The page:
Bitcoin ATMs are set to make their first appearance in the UK next month, with a number of start-ups racing to be the first to offer machines that allow users to buy, sell and convert the virtual currency on central London’s streets.
Global Bitcoin ATM and ‘boutique real estate developer’ Joel Raziel are battling it out to get their hole-in-the-wall bitcoin machines up and running by early February.
The move to place bitcoin in the UK’s financial mainstream follows the successful launch of bitcoin ATMs in three Canadian cities. The world’s first bitcoin ATM was a Robocoin machine installed in Vancouver last October. To illustrate its potential appeal, that machine processed 1,500 transactions worth more than C$1m (£550,000) within its first month.
Indeed, this is an exciting time for all those involved in bitcoin.
Interest in the currency continues to rise and, with various central banks anxiously looking on, its advocates have been talking up the impending release of UltraCoin – dubbed ‘Bitcoin 2.0’ – which developer Reggie Middleton describes as “an intelligent derivative layer of smart financial contracts that sit on top of the Bitcoin architecture”.
Back in London, Global Bitcoin ATM has ambitious plans to install five machines every month, before taking the concept across Britain and, ultimately, globally.
The company has a high street location in mind for its first machine, but will not confirm where it is until the Robocoin unit can be installed.
Spokesman Terry James told Coindesk: “The first machine is due in February, and we’ve got two already paid for. We’re hoping it will be the first of its kind in the UK.”
Meanwhile, Raziel has identified a location in east London for his first $5,000 ATM, and another operation, Satoshipoint, is looking to locate bitcoin ATMs at bureau de change outlets in Oxford Street and Notting Hill. Satoshipoint is looking to charge a commission of 3-5% on transactions.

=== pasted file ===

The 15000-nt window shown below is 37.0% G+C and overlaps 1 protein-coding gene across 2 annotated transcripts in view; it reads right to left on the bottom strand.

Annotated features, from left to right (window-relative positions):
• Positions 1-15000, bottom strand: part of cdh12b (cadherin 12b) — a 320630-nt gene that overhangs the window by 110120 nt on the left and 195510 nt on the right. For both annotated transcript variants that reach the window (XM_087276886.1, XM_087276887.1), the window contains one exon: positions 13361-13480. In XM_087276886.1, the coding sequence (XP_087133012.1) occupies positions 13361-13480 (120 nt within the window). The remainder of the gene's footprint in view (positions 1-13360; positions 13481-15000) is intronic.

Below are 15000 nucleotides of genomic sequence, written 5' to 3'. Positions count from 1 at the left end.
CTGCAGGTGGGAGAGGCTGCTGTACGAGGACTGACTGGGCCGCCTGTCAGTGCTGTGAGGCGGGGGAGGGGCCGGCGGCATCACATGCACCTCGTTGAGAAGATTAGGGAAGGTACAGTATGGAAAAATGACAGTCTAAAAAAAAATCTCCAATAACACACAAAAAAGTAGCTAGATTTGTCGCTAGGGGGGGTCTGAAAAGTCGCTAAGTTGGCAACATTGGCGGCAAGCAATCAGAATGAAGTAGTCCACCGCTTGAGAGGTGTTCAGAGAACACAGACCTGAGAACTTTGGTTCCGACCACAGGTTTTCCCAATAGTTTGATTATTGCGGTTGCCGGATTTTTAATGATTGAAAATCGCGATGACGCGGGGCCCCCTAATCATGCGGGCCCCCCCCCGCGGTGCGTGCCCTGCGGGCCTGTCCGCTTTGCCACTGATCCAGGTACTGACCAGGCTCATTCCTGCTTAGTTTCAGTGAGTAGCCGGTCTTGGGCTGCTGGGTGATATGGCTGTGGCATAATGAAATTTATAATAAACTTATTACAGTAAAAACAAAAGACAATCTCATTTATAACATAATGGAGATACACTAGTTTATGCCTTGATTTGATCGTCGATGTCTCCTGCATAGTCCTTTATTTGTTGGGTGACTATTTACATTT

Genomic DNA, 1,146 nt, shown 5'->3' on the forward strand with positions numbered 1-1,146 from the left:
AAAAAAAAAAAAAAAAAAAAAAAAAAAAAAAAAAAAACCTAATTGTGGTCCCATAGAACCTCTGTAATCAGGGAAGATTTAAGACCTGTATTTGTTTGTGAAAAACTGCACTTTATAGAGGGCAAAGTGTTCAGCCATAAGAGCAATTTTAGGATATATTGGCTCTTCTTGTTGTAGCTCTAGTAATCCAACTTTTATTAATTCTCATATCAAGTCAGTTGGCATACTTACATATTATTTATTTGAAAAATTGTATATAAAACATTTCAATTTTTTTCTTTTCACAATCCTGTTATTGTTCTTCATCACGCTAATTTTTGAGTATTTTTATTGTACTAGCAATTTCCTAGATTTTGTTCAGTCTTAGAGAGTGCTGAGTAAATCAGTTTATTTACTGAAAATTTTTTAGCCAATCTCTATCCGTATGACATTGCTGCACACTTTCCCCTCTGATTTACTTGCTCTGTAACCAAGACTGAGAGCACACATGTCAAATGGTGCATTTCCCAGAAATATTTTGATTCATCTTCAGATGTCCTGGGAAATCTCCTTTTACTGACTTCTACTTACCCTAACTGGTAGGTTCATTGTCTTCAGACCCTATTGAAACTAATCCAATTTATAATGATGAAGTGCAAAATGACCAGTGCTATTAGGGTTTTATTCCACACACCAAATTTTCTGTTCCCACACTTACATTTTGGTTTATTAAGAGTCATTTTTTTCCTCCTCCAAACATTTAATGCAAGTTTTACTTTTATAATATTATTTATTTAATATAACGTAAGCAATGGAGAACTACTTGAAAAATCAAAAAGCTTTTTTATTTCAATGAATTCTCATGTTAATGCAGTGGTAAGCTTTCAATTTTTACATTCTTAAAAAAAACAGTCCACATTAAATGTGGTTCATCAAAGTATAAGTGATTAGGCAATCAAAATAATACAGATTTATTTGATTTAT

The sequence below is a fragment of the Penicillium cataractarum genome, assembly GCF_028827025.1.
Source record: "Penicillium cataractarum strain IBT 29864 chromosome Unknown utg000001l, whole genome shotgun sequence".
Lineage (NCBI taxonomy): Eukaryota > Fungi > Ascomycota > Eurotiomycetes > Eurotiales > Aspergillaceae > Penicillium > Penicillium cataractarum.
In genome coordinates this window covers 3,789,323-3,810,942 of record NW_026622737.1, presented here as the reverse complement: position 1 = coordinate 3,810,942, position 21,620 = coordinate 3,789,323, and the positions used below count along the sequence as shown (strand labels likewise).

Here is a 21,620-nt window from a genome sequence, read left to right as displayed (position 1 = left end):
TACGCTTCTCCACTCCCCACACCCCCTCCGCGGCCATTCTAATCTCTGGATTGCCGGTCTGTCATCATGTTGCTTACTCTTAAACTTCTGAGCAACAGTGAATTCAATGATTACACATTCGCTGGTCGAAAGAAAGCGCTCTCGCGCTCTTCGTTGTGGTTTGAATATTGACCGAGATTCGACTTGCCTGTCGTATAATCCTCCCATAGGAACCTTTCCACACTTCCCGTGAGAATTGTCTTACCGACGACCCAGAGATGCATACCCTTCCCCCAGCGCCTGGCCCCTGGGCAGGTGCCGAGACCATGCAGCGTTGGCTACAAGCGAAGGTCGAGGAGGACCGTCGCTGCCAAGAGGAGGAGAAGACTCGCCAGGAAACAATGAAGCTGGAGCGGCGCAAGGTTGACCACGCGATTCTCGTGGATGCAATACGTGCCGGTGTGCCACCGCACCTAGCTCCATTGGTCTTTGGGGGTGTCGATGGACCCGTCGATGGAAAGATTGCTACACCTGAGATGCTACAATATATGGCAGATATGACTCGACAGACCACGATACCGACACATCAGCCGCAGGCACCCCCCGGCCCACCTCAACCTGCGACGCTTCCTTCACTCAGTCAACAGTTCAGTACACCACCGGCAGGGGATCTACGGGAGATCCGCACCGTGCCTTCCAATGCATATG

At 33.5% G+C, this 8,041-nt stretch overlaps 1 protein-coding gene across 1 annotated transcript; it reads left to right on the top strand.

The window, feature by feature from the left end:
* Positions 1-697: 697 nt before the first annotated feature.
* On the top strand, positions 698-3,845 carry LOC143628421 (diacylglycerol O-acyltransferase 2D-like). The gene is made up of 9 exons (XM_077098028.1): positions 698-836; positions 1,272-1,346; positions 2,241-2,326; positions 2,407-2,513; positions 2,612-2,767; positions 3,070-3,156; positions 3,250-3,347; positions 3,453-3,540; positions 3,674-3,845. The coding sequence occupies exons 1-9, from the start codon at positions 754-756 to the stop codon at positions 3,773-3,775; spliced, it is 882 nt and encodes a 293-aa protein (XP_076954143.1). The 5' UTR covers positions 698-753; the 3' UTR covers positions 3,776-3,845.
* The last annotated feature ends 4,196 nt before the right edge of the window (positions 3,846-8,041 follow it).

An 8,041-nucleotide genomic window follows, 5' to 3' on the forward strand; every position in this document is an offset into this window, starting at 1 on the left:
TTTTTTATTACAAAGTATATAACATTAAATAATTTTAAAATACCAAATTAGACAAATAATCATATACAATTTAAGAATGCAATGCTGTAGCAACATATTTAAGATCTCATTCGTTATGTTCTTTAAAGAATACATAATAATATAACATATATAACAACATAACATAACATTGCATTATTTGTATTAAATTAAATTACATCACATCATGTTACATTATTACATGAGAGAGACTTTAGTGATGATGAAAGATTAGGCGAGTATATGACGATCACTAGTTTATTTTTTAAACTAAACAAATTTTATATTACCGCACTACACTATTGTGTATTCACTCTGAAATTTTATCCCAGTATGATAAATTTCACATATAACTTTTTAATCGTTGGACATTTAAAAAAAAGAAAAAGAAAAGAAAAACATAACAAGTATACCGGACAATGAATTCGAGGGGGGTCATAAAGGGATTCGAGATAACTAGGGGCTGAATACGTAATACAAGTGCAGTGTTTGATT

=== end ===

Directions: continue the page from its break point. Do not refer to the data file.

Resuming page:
Bitcoin is a completely new currency concept that, its supporters argue, has the potential to revolutionise both the workings and perception of money.
Being completely virtual – there are no physical coins – bitcoins are stored in password-protected, highly-encrypted digital wallets on a computer hard drive or memory stick. Lose your password or your hard drive, and your bitcoins are history.
Payments and exchanges are executed via a worldwide distributed network which cuts out the banking sector and its transaction and conversion fees. International bitcoin payments are virtually instant and cost just a few pennies, threatening one of the traditional banks’ revenue streams.
Bitcoin also poses a serious challenge to central banks – such as the Bank of England, the Federal Reserve and the European Central Bank – because the cryptocurrency is beyond their control. Not only does the currency use a distributed network that no one owns, but there will never be more than 21m bitcoins in existence, so the banks cannot ‘print’ more or impose interest rates.
Not only this, but bitcoin also opens the way for innovative new business models, and this is partly reflected in the ATM machines themselves.
Also, Global Bitcoin does not intend to own all the ATMs it instals, but will manage them on behalf of individual owners. The company also intends to sign up with Bank to the Future, a project designed to help grow bitcoin projects in London.